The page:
The pharmaceutical compositions comprising GLA of the present invention are preferably substantially devoid of cancer-specific antigen(s), and are administered to a subject in order to stimulate an immune response, e.g., a non-specific immune response.

“Substantially devoid” as used herein refers to less than about 1%, preferably less than about 0.1%, less than about 0.01% (w/w), less than about 0.001% (w/w).

The term “about”, when referring to a measurable value such as an amount, is used herein to encompass variations of +/−10%, more preferably +/−5%, even more preferably +/−1%, and still more preferably +1-0.1% from the specified value, as such variations are appropriate to achieve the intended purpose.

The GLA may be preferably formulated in a stable emulsion. In one particular embodiment, for example, a composition is provided comprising GLA in a stable emulsion substantially devoid of cancer antigens. Emulsion systems include single or multiphase emulsion systems, as known in the art.

In some embodiments, the composition is in the form of an oil-in-water emulsion. In other embodiments, the composition is in the form of a water-in-oil emulsion. In yet other embodiments, the composition is in the form of microparticles.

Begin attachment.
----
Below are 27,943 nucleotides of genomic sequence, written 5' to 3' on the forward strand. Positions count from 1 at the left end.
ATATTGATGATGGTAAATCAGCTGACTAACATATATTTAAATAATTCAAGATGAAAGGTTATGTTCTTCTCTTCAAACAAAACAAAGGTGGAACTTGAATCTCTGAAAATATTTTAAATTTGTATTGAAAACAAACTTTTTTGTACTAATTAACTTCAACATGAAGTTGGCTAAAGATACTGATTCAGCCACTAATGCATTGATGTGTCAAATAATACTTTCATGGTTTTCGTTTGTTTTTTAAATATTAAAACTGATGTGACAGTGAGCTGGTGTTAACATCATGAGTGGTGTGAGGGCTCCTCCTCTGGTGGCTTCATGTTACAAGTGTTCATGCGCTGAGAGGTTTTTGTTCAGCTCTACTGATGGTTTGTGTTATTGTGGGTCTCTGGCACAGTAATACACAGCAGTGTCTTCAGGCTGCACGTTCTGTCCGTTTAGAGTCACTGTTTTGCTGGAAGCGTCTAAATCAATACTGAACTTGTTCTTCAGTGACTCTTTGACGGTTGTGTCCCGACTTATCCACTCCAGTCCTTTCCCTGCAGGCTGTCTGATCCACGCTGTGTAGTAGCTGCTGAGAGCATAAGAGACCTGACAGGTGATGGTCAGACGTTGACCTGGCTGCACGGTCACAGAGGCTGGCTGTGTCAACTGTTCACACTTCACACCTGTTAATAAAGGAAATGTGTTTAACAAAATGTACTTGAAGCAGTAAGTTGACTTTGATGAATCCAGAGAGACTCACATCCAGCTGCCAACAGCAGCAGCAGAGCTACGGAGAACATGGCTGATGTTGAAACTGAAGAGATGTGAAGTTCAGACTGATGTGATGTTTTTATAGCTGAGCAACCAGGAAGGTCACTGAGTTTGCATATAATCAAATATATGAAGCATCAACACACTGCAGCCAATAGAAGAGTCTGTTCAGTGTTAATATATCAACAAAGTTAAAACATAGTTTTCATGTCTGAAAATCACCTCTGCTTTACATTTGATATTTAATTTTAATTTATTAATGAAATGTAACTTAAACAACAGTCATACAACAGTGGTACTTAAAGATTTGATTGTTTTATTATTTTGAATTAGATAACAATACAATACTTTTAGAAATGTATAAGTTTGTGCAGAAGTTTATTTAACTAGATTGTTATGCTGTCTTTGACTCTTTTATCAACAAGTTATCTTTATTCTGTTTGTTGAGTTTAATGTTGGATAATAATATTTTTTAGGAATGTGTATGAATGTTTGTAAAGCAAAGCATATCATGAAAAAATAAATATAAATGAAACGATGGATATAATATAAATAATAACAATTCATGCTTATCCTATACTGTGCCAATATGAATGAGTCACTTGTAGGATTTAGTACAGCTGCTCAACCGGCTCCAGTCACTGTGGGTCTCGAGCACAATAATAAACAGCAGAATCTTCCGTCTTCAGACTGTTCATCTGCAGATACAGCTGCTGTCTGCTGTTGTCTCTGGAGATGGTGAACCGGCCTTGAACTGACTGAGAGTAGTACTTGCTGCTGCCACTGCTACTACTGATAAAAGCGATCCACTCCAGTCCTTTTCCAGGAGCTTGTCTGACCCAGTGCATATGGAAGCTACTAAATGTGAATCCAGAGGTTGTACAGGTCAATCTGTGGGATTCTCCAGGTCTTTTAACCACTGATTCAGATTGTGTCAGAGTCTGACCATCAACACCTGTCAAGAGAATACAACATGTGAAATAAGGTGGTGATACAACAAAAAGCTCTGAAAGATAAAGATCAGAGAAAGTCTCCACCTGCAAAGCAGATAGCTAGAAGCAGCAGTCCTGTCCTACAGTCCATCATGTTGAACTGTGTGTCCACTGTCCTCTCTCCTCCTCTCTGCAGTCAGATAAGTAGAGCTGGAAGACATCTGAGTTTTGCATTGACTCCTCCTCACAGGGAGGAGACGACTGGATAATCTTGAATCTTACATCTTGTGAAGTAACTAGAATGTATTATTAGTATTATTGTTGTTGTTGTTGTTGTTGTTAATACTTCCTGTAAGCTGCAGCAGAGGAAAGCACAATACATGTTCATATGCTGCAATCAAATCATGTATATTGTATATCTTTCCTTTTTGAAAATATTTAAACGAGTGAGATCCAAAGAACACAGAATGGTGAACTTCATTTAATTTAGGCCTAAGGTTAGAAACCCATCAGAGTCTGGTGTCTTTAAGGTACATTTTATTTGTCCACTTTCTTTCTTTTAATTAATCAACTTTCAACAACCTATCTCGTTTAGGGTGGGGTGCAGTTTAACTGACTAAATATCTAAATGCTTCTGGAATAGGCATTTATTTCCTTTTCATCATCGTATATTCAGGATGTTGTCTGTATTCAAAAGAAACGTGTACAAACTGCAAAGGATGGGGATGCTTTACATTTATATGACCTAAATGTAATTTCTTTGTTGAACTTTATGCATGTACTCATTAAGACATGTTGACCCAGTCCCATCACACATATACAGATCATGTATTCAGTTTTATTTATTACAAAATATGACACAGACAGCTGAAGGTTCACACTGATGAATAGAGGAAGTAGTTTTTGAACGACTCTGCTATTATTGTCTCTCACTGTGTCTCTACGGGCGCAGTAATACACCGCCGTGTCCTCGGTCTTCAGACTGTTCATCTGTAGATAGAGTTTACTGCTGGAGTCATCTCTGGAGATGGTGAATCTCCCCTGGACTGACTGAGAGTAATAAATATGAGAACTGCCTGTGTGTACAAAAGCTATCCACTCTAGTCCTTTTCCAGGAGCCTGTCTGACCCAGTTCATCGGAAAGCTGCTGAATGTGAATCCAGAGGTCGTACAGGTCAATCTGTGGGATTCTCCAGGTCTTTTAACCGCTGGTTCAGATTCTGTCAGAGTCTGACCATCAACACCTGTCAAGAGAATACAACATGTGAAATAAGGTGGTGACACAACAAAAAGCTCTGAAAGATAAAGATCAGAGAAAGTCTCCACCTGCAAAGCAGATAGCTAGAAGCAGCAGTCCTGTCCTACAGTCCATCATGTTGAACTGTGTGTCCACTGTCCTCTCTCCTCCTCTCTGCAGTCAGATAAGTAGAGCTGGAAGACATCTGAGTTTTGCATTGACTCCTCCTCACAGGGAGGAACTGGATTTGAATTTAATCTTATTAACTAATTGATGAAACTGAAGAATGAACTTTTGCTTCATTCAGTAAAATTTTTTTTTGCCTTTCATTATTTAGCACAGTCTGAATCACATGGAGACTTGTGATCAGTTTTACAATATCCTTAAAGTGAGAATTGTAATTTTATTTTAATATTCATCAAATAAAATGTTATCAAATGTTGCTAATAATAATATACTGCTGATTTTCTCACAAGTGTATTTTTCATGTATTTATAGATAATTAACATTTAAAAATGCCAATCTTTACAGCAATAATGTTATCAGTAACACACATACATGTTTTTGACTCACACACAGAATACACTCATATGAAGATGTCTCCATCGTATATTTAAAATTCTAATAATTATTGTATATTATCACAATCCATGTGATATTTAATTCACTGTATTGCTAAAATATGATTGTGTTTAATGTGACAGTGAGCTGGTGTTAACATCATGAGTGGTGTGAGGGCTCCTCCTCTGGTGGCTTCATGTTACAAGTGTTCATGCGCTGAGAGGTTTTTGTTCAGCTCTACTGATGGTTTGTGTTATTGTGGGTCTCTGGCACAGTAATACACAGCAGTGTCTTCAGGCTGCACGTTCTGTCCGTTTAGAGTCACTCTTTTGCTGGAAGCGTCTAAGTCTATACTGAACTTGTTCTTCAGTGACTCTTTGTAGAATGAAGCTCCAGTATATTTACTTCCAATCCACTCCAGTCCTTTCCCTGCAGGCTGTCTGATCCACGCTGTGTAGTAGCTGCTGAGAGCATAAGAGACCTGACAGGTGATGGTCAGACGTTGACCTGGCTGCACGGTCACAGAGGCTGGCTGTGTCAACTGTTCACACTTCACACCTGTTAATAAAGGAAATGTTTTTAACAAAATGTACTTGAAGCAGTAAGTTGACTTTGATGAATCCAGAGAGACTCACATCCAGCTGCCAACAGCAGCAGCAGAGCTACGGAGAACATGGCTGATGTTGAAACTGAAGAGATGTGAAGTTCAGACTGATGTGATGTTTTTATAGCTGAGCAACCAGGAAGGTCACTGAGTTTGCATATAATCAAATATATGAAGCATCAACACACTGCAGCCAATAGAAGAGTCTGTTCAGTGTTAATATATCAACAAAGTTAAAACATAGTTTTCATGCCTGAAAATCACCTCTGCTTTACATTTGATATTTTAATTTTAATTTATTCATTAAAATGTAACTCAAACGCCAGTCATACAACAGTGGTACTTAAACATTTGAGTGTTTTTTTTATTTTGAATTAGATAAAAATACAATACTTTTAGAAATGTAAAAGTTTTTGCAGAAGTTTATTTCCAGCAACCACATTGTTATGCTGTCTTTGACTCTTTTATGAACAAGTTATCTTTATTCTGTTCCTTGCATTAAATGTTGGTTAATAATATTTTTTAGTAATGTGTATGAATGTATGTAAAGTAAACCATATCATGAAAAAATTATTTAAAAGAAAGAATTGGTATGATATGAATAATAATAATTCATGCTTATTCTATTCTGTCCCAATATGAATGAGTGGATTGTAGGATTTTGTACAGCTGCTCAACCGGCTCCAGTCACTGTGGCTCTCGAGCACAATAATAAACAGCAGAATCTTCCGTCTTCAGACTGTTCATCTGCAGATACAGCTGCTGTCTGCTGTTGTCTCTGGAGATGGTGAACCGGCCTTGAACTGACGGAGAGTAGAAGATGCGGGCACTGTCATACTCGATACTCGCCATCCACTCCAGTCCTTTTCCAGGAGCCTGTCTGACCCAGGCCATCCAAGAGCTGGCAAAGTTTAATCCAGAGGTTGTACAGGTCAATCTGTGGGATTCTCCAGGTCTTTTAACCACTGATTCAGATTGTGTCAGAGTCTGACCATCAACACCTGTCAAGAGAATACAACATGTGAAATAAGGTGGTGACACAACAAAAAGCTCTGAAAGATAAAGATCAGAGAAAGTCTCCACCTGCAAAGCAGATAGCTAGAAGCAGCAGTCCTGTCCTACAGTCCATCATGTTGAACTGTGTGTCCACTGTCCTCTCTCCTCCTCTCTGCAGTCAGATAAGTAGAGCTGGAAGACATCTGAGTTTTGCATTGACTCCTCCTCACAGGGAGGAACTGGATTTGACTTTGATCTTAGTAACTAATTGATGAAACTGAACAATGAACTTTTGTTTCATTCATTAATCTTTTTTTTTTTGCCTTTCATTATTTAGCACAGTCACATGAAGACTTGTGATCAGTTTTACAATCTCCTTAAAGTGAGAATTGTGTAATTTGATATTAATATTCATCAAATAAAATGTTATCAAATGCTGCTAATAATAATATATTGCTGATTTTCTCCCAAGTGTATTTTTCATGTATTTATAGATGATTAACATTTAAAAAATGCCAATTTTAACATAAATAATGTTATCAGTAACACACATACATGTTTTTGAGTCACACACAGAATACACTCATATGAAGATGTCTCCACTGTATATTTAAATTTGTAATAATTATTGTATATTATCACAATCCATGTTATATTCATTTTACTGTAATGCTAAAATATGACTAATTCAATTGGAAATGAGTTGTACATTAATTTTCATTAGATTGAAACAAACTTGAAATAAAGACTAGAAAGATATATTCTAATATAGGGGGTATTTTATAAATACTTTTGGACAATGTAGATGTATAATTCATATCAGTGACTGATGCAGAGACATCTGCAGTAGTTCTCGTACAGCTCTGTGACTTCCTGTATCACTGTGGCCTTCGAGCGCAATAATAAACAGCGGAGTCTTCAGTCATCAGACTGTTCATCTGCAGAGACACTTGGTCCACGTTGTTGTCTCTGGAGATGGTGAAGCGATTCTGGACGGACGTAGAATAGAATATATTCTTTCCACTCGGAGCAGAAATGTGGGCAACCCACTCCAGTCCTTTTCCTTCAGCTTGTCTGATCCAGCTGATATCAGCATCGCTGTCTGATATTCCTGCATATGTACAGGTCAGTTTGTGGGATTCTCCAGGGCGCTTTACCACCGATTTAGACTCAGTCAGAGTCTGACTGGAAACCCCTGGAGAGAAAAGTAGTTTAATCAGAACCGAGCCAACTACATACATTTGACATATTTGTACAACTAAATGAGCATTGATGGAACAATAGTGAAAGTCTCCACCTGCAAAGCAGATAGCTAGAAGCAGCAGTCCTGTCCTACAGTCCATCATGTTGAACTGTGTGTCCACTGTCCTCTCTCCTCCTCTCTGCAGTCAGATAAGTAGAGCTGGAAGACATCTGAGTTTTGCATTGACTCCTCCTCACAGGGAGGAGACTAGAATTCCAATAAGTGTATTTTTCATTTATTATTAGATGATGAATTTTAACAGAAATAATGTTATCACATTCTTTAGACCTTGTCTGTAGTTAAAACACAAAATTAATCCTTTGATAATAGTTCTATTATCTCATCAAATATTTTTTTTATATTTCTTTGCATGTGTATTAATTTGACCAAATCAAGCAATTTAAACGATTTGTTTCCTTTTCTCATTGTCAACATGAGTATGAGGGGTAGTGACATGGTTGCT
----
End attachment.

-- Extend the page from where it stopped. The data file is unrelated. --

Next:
In a particular embodiment, a composition of the invention comprises an emulsion of oil in water wherein the GLA is incorporated in the oil phase.

In order for any oil in water composition to be suitable for human administration, the oil phase of the emulsion system preferably comprises a metabolizable oil. The meaning of the term metabolizable oil is well known in the art. Metabolizable can be defined as “being capable of being transformed by metabolism”. The oil may be any vegetable oil, fish oil, animal oil or synthetic oil, which is not toxic to the recipient and is capable of being transformed by metabolism. Nuts (such as peanut oil), seeds, and grains are common sources of vegetable oils. Synthetic oils are also part of this invention and can include commercially available oils such as NEOBEE® and others. A non-limiting example of a suitable oil is Squalene (2,6,10,15,19,23-Hexamethyl-2,6,10,14,18,22-tetracosahexaene).

Oil emulsion preparations of the present invention may comprise an antioxidant, for example the oil α-tocopherol (vitamin E, EP 0 382 271 B1).

WO 95/17210 and WO 99/11241 disclose emulsion adjuvant compositions based on squalene, α-tocopherol, and TWEEN® 80. WO 99/12565 discloses an improvement to these squalene emulsions with the addition of a sterol into the oil phase. Additionally, a triglyceride, such as tricaprylin (C27H50O6), may be added to the oil phase in order to stabilize the emulsion (WO 98/56414).